Young Adult (2011)

Mavis Gary (Charlize Theron) is an egotistical ghost writer living in Minneapolis (or the Mini Apple as it was known back in the day), where she is struggling to meet her deadlines and finish the final instalment in the flagging young adult series, Waverly Prep. Having received an e-mail informing her of the recent birth of high school sweetheart Buddy Slade’s (Patrick Stewart) first child, Mavis packs up her long-suffering Pom Pom and writers block and heads home to Mercury, Minnesota, in a misguided attempt to win back Buddy’s affections. With nothing to do on her first night in town, Mavis returns to her adolescent watering hole for a drink, bumping into a disabled boy (Patton Oswalt) from school who she initially fails to recognise.

Reuniting the writer and director of 2007’s Juno, Young Adult is an altogether darker take on the age-old coming of age story. Now in her 30s, Theron’s Mavis is practically the opposite of Ellen Page’s spunky post-modern heroine: immature, irresponsible and backward thinking. Apparently accused of having a stunted adolescent fixation herself, Diablo Cody has subverted the kinds of characters she had previously written for Juno and Jennifer’s Body, relegating the stylised dialogue and overall hipness to the pages of Mavis’ own books, leaving her protagonist vulnerable to a scathing commentary on self-obsession.

With Keeping Up With The Kardashians a permanent fixture on her transient TV, and her vocabulary a Frankenlingua of phrases plucked from an imagined younger generation, Mavis Gary has forced her life into a one-woman reality show. She is completely egocentric, abusing the once popular Waverly Prep series as it is unceremoniously transformed into a warped representation of her own life. It is certainly a difficult watch. Although punctuated by a number of great gags and witty lines, for the most part it is a case of watching Theron self-destruct and hoping that at least somebody makes it out alive. It’s like a less overt Fatal Attraction, but one where you’re supposed to root for the bunny boiler.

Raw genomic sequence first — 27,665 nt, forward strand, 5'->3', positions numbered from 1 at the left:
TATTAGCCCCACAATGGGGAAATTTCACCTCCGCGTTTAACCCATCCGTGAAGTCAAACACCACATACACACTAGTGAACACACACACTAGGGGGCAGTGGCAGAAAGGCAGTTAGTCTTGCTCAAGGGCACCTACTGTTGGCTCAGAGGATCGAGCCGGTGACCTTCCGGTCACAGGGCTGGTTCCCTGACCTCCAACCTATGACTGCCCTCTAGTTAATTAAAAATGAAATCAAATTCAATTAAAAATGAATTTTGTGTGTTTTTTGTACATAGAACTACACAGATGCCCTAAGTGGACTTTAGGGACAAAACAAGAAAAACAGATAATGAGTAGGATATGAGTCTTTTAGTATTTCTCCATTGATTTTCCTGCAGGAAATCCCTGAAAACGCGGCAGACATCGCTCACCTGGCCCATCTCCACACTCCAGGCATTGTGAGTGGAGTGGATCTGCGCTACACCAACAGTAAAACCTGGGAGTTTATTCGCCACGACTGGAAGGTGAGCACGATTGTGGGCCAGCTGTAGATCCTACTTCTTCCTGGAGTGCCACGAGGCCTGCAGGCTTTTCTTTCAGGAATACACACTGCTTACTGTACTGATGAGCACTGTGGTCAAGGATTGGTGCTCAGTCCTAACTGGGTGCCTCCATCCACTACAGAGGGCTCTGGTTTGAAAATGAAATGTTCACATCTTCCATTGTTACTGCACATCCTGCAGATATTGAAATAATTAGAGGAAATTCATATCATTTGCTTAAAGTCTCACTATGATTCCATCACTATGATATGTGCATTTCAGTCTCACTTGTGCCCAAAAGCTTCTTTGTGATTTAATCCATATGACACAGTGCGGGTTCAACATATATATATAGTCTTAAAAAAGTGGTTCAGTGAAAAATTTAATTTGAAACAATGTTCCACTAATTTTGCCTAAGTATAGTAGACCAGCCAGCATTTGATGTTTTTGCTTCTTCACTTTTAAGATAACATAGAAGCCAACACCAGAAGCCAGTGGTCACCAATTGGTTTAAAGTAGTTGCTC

Strangely, Young Adult acts almost as a sister film to director Jason Reitman’s previous Oscar contender Up In The Air: introducing a natural loner who is given every chance to change. With Reitman refusing to give all of the answers, having created characters that are far too complex to ever truly live happily ever after, he has delivered another heartbreaking character study. Having listened to one song – “their” song – on repeat for decades, the moment Mavis hears Buddy’s wife beat it out as part of a mother’s rock quartet is absolutely devastating; her thoughts clouded behind confused eyes as she struggles to rationalise events in accordance with the delusion that she and Buddy belong together.

Also suffering from Golden Age Syndrome (it’s not quite so romantic now, is it Woody Allen?) is Matt Freehauf, a restaurant worker who has refused to move on after having his legs broken and his groin mangled by bullies at his and Mavis’ school. Although boasting greater insight into Mavis’ condition than she is ever likely to hold of his, Matt’s own life at home with his sister hybridising action figures is no more healthy. Even the film’s resolution, as Mavis is finally forced to challenge her perceptions, is deeply flawed, her conversation with Matt’s ghostly sister resorting to girly bitching and yet more delusions of grandeur.

Young Adult is a film which has great emotional resonance and almost universal depth. Everyone exaggerates their own importance – it’s part of what makes us human, helping us cope with the avoidable futility of life – and therefore everyone will find themselves reflected in Theron’s Mavis – some inevitably more than others. That the character is so beautifully acted, poignantly written and relentlessly realised only adds to the film’s power. It’s just a pity, then, that there’s still something missing. That said, this is Theron’s movie and focus elsewhere would hardly have been true to Reitman and Cody’s lead character.

While the trailer makes it look to some extent like some thankless cross between Bad Teacher and some hateful Judd Apatow comedy, Young Adult is in fact a layered, insightful and deeply affecting deconstruction of pop culture’s depiction of both youth and happiness. Funny, poignant and jarringly unresolved, this is the strongest proof we confirmation to date that Diablo Cody is the writer of her generation.

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About popcornaddiction
I am a psychology graduate, a News Writer for HeyUGuys/BestforFilm and, most importantly, a hopeless popcorn addict.

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